As a news reporters we're always trying to find new and interesting ways to tell stories.
With this in mind, I thought it would be a good idea to mark the day that the UK leaves the EU by making the journey from Brussels - the city where I have lived and worked for the past six years- to the UK, the country in which I was born.
At 3 pm Brussels time I set off from the European Parliament with an old friend from university and a last souvenir from the EU to the UK in hand to give to Euronews colleagues in London.
As we drove to Calais through the flatlands of Flanders, we pondered over the true historic nature of the day. Can a day that marks a peaceful political division really be seen alongside such momentous events as the fall of the Berlin Wall, Kristallnacht, or Tianaman Square?
We decide that history can’t be decided in a day, these kind of things can only be judged when looking back.
The last ferry out
Taking the ferry felt like the best option, and for me it brings back memories of holdays to France as a child, sat in the middle seat - me being the youngest of three - with my travel sick-sister looking green next next to me.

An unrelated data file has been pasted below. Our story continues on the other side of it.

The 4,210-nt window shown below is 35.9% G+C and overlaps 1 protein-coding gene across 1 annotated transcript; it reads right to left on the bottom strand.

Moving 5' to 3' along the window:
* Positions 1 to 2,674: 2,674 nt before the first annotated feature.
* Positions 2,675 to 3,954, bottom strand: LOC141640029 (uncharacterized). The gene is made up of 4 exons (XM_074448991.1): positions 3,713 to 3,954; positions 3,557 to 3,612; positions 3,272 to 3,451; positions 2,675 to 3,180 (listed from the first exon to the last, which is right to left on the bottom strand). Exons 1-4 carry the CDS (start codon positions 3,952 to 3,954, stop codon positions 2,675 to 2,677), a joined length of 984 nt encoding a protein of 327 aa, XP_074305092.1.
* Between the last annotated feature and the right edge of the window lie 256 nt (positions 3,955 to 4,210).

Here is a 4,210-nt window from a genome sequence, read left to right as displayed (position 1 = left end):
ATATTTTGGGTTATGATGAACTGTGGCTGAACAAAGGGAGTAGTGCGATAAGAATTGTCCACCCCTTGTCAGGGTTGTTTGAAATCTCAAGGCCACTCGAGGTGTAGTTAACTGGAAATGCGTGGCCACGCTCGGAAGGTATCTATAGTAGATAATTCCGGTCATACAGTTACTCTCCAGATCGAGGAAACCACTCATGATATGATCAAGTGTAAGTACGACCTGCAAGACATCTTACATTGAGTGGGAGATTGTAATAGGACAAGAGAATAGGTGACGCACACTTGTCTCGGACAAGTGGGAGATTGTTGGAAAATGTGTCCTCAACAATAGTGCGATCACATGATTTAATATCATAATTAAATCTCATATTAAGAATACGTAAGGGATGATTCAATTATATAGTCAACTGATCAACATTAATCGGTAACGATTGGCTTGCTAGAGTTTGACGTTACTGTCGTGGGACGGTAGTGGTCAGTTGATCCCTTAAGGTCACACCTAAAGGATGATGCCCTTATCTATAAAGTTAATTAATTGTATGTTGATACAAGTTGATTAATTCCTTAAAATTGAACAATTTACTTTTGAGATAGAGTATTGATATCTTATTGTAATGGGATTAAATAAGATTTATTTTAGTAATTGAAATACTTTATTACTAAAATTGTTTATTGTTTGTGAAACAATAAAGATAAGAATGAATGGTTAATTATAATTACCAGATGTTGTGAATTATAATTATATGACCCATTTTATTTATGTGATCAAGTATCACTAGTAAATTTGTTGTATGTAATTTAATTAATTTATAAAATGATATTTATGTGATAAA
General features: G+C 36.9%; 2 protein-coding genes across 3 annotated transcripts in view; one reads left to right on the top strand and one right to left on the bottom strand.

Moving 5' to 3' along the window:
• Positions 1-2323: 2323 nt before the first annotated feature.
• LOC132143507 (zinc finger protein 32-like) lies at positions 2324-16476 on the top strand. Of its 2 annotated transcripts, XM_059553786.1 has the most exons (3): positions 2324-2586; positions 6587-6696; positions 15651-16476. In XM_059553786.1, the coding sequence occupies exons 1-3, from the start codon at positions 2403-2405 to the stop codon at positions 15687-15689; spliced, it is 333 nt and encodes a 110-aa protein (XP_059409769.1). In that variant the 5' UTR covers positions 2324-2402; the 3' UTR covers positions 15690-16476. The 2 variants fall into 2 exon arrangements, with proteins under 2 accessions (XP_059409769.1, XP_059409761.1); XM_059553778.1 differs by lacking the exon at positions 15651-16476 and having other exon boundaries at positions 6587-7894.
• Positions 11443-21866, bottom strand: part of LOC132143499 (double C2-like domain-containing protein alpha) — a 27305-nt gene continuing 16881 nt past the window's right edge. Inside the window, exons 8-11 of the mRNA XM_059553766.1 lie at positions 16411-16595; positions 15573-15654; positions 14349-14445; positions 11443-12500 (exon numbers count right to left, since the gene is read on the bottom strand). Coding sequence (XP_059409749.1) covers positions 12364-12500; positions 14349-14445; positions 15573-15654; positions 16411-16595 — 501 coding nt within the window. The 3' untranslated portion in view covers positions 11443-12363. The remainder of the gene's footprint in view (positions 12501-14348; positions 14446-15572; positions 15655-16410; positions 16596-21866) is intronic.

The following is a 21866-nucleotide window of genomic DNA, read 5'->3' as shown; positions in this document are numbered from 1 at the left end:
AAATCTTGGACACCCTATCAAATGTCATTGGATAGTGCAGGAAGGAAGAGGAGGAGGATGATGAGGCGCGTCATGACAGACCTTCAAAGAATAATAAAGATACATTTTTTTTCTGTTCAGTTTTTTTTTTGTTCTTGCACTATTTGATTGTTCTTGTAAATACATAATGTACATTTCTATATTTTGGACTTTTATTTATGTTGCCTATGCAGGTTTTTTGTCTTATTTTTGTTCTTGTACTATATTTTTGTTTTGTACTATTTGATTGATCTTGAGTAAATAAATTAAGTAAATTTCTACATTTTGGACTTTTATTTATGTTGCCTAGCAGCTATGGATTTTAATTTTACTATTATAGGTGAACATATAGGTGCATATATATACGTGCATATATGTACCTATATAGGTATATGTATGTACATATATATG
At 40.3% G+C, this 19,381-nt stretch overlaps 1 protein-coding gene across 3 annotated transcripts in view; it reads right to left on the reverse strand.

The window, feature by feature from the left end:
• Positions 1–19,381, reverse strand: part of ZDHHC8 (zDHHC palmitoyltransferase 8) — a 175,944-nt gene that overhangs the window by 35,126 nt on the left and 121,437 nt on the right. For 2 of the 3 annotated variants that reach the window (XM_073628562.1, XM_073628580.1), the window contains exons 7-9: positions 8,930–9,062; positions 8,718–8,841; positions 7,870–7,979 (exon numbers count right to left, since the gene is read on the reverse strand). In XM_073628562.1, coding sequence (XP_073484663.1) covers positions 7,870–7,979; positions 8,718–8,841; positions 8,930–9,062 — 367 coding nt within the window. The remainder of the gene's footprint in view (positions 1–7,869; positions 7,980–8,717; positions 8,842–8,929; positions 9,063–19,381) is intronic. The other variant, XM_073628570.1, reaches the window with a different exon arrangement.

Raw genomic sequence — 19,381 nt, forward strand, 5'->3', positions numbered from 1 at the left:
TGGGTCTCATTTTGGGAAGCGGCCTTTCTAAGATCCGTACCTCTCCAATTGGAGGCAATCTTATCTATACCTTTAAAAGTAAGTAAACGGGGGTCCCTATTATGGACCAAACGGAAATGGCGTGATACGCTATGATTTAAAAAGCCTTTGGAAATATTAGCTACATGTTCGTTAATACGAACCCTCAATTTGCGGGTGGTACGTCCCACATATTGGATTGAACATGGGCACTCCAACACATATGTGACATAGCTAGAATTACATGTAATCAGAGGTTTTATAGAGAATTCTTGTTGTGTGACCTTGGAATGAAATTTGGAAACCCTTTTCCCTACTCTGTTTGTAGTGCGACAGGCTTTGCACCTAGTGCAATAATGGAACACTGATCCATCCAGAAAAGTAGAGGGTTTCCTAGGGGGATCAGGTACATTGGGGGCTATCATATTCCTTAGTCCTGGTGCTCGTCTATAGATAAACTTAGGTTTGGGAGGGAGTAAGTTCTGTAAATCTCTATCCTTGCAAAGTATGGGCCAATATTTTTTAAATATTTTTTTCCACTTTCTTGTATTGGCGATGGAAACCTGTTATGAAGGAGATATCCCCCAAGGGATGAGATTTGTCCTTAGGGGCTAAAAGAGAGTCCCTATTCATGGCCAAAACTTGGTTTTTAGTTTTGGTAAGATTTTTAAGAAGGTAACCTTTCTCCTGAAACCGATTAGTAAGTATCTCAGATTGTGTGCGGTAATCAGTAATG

To our surprise as we enter the holding bay there’s probably 20 or 25 cars, and certainly less than 100 passengers in total
In the cabin we speak to a group of Germans who all tell us they are sad that the UK is leaving, and that they weren’t initially aware that they booked the ferry on the day that the UK leaves the EU.
On deck, we speak to Jessica Savery, 22, a student from the University of York.
She explains how sad she is that after graduation she may not be able to work in EU institutions.
For me, this is the last time I will enter Britain with an European passport. I studied European politics and languages, and spent a year studying in Germany.
But as somebody whose professional career has been dominated by Brexit for the past four years, like most Brits I'd like to think that this day means that we have finally begun to turn a corner.